• MLB The Show focuses on realism, down to the players' mannerisms. Out of the Park is more like a simulation that lets you operate a team and simulate an entire season. Super Mega Baseball is more arcade-like and does not use real players.
  • Ben covers the games in chronological order, oldest first.
  • The number after MLB The Show is the year, whereas the number after Out of the Park is the version number, which is one ahead of the year.

MLB The Show 20

  • The 100-person team had to start working from home. Fortunately, they had finished the game just before things started to shut down. Games nowadays are continuously updated, so the work continues. Silver lining is that video game engagement is way up.
  • During the pause, MLB created the Players League in collaboration with SCE San Diego Studio (the producers of MLB The Show), the players association, and Sony Playstation. Each team in the league is represented by a player from that team. Ramone enjoys how the players let their personalities show, and they are sharing stories that they normally don't tell until after they've retired. Joey Gallo in particular hustled everybody by claiming to be bad at the game, but it turns out he's really good.
  • Some players and even managers use MLB The Show to look up information on other players.
  • Some teams (Padres, Mets) are running simulations and providing live commentary, which Ramone could not have predicted.
  • The recorded commentary is done by playing actual game situations and recording spontaneous reactions.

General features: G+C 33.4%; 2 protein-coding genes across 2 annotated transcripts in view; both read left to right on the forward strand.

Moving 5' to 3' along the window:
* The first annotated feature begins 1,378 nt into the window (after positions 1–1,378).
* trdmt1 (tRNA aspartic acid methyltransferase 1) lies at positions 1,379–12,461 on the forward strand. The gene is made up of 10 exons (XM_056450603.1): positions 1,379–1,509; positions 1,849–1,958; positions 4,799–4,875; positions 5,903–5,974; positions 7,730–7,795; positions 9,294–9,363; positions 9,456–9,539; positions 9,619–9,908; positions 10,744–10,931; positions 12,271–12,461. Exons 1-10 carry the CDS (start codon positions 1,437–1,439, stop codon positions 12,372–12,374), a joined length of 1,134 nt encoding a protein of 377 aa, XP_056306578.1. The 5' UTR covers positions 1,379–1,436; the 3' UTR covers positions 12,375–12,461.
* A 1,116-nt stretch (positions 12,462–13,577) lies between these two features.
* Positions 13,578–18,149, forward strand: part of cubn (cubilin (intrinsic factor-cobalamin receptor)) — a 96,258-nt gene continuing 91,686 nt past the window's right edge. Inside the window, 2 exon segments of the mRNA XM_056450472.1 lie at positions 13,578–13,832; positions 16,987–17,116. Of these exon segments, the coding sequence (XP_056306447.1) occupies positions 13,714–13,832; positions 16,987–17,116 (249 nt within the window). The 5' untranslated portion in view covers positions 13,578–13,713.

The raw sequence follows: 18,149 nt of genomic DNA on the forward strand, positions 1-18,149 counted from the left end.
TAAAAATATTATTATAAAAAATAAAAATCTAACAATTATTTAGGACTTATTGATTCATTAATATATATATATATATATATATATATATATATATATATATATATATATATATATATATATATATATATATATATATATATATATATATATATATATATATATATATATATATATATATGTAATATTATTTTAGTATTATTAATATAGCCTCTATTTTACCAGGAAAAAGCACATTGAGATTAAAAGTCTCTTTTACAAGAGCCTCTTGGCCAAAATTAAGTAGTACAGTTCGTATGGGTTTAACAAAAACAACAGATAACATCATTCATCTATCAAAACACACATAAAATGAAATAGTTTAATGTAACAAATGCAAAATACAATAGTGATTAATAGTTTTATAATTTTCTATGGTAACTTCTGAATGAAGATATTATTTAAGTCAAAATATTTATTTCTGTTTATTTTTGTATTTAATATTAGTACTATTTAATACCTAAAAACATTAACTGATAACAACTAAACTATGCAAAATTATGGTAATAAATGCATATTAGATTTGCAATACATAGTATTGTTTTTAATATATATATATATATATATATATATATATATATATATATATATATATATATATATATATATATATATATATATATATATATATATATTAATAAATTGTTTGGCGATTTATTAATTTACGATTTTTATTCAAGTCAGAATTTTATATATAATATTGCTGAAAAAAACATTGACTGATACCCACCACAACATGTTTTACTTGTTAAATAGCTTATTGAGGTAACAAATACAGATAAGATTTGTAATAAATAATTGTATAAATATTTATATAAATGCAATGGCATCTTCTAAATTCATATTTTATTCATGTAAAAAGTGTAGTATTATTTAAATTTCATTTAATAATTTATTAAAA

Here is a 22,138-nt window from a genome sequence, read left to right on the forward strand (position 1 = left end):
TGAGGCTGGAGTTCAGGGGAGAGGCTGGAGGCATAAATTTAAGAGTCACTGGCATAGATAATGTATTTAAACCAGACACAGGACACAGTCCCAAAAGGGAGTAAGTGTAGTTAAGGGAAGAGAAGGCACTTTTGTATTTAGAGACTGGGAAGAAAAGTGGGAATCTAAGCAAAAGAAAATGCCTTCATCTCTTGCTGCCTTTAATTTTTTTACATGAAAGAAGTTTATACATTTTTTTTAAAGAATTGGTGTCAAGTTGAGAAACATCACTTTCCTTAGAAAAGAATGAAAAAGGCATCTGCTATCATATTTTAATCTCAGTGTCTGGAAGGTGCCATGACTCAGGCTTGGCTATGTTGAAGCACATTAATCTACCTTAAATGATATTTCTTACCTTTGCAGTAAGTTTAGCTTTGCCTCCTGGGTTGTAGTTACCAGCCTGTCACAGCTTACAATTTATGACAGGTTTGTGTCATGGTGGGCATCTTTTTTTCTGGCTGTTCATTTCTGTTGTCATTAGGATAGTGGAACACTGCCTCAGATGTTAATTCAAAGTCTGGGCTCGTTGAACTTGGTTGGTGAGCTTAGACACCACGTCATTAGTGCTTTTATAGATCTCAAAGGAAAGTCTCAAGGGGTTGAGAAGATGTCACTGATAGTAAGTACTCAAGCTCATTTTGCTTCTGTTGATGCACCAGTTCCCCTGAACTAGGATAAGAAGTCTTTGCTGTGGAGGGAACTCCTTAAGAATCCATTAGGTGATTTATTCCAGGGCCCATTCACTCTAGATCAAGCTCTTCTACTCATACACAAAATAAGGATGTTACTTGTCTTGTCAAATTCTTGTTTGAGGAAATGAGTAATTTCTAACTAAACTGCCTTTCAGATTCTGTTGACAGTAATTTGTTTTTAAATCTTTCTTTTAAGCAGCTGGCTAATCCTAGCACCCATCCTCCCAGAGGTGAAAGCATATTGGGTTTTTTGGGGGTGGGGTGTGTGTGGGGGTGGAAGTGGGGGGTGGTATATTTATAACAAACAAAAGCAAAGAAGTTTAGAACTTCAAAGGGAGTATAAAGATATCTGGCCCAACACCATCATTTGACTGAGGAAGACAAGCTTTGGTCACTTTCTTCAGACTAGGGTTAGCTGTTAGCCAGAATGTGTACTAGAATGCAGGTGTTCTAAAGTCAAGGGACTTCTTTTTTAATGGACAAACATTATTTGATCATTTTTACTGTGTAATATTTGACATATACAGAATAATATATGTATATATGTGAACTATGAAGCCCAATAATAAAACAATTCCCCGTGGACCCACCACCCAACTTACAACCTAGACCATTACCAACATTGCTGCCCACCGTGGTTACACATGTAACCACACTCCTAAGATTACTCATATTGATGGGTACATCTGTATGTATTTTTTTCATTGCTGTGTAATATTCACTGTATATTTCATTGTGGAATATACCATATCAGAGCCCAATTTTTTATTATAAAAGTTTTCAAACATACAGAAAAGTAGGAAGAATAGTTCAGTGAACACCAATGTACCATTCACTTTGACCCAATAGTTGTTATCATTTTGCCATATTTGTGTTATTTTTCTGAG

• Most of the noises in the game come from actual baseball games, recorded live. The different bat cracks for different kinds of hits, the ball hitting the mitt, the roar of the crowd, vendors hawking, etc. Simulated crowds pattern after real crowds, so a Red Sox game will be sold out. The simulated crowd responds to the game, so if the team is losing badly, more people will leave.
  • The creative team decides which features to include for each release, prioritizing features to match the time available. Gameplay improvements are always included, and they try to add a feature to every part of the game, so that users will always find something new in the part of the game they spend the most time in.
  • Ramone feels every year is packed with new features. They have to be careful not to spread themselves too thin, and there's a hard deadline on when everything must be done. Feedback from the community and telemetry help guide their decisions.
  • Every night, they let the game play an infinite-inning game at high speed. In the morning, when the score is something crazy like 762–1023, they compare the results with real-life data to see how close they are. This ensures that the game tracks things like the increase in home run rate.
  • Ramone doesn't know how the rules for the Players League were arrived at, but the goal was to highlight the players and their personalities.
  • If the game is too realistic, it'd get frustrating and you'd stop playing. "Baseball is a sport of failure. You fail more often than you succeed."
  • The development team is its own worst critic. "If you have an issue with the game, believe me we have ten times as many."
  • They consider all sports games as competition, not just baseball video games.
  • Ramone can't name a single change that calls out to him. He enjoys the personalized player celebrations.

Out of the Park Baseball 21 (OOTP)